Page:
Ciro Castro knew how difficult it could be to build a life in Chicago.
He grew up working on a ranch in Mexico. He didn’t go to school and immigrated to the United States when he was 15 or 16, said his daughter, Daisy Castro.
“There wasn’t nothing over there,” he’d tell his daughter. “I couldn’t make a life over there, so I decided to come over here.”
Castro found a job in Chicago — and ended up working at the same company for more than 35 years, his daughter said. He met his wife, Petra.
Together, they bought a house in Pilsen and raised their family of five kids.
The family rented out part of their home, but Castro wouldn’t raise the rent — he knew their renters, many of them also immigrants, didn’t have too much money, and he wanted to help them out, his daughter said.
Castro tried to help people in other ways, too, spotting them money when they needed it, helping with housework and fixing up cars.
That’s what Daisy Castro first thinks of when she talks about her dad: how he helped the neighbors with everything and would say “hello” to everyone.
Ciro Castro died Dec. 30 from coronavirus. He was 59.
Ciro and Petra Castro were from the same small town in Mexico, though they met in Chicago, their daughter said. They were both hard workers, and they married after dating for two years.
“My dad really loved my mom — and my mom really loved my dad,” Daisy Castro said.
The two were always together. Castro would surprise his wife with flowers, hug her and kiss her cheek for no reason. She’d make tamales or pork with salsa and beans, which he loved.
They might have a little spat, their daughter said, but an hour later “they’d be all lovey-dovey.” You could look at the two and see the love between them.
With their children, Castro would tell them he loved them and provided them with everything they needed, his daughter said.
The family would go to the lakefront on the weekends, taking in the sights and having picnics. Castro told his daughter the breeze felt nice, and he liked to look at the water. He wouldn’t swim — he’d just relax and enjoy the view.
As Daisy Castro grew up, her father still found ways to look after her, always offering to bring her food.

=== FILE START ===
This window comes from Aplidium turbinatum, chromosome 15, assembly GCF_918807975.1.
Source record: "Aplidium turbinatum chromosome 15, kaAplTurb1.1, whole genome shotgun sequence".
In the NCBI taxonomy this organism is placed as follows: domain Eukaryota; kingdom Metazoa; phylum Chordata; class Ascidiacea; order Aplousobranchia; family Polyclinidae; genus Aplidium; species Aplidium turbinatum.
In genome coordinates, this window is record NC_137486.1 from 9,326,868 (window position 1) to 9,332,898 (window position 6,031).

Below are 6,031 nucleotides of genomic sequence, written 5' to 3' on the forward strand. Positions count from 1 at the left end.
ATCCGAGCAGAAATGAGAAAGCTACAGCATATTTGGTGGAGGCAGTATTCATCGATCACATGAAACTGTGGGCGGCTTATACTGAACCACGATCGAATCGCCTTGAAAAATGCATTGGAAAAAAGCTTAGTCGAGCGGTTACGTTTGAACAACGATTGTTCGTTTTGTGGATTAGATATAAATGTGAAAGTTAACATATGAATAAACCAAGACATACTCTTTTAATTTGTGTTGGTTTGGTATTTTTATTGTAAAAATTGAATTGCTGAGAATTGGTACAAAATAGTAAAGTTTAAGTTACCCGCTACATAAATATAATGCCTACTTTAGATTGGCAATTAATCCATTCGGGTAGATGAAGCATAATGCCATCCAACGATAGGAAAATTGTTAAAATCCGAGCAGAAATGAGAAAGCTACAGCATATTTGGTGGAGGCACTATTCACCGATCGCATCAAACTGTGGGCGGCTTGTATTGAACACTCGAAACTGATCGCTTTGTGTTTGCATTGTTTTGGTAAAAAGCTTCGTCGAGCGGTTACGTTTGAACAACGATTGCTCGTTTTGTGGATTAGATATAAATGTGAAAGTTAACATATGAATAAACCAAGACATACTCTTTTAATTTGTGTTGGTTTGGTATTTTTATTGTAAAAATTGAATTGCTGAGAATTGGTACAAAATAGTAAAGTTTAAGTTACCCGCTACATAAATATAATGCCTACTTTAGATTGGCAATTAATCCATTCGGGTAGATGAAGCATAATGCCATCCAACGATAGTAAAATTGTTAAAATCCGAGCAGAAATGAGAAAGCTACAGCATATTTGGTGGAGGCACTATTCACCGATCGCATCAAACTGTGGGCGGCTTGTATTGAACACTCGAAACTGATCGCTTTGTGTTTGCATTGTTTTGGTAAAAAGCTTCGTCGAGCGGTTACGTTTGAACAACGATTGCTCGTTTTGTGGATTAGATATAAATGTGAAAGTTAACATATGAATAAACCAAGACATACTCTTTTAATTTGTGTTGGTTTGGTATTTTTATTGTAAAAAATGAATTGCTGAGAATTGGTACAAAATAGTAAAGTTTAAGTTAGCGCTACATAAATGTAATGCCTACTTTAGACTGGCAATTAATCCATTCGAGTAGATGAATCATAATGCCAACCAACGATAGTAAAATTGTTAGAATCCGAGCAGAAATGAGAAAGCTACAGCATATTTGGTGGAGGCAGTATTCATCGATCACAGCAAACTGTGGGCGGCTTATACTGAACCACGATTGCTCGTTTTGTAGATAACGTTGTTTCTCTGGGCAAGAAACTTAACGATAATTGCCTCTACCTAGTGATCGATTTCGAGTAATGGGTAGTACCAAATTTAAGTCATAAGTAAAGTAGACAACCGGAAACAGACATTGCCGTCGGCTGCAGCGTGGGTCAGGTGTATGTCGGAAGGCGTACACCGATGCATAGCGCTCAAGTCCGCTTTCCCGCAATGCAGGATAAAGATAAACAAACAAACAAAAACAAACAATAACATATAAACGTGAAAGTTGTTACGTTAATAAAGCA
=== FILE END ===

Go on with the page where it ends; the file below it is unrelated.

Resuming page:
A decade ago, Daisy Castro had a daughter of her own, Vanessa Castro. At one point, she had to take a job in Texas and couldn’t bring her baby.
Ciro and Petra Castro took in their granddaughter and looked after her. The little girl grew particularly close with her grandpa, who she called “Dad.”
“And that was my dad’s little girl,” Daisy Castro said. “He would tell me, ‘That’s mine. That’s my daughter.'”
The two were inseparable, playing at the house and going everywhere together when Castro had errands. Even when Daisy Castro came back to Chicago, her daughter frequently stayed with her grandparents, living as if she had two homes.
“I understand the bond they have together,” Daisy Castro said. “She didn’t have a father, but she found my dad to be her father.
“And I know that bond — that’s like how he was for me.”
Castro was a hard worker to the day he got sick. He hated to miss work, his daughter said.
But Castro developed a cough in December. On Dec. 8, he “was bad,” his daughter said: His mind seemed to be somewhere else and he struggled to breathe.
Daisy Castro drove him to the hospital, but he couldn’t walk inside.
The hospital tried to give Castro oxygen and intubate him, but his lungs weren’t working, Daisy Castro said.
It got to the point that, on Christmas Eve, hospital workers called Castro’s family and told them he didn’t have much time left. They were allowed to visit for 15 minutes.
Castro was asleep when his wife and daughter came. Daisy Castro said she’s not sure if he was able to hear her, but she spoke to him and touched him, father and daughter separated by the gloves she had to wear.
At Christmas the next day, the family was stuck to their phones, worried they’d get news of the worst. But they’d “seen that he was trying, he was fighting,” Daisy Castro said.
Despite their hopes he’d recover, Castro died Dec. 30.
Daisy Castro couldn’t tell her daughter — her father’s “little girl” — until the next day. When Vanessa Castro, 10, became upset, her mother told her she could still talk to her grandpa.
“She started saying that she wanted him back and she didn’t want Daddy to go away,” Daisy Castro said. “I just told her that she has a big angel looking after her now.”
The holidays were hard without their beloved father. Vanessa Castro, who once visited her grandparents as often as possible, now avoids going to their home. Petra Castro sometimes cries, her daughter said: She doesn’t like to be at the house alone, without her husband.
But Daisy Castro said she wants people to remember her father as the generous, kind man he was.
“I would want [people] to think about the person he was,” Daisy Castro said. “That he was friendly. He looked after others. His smile — he was always with a smile.
“The guy who would help whoever needed a hand.”
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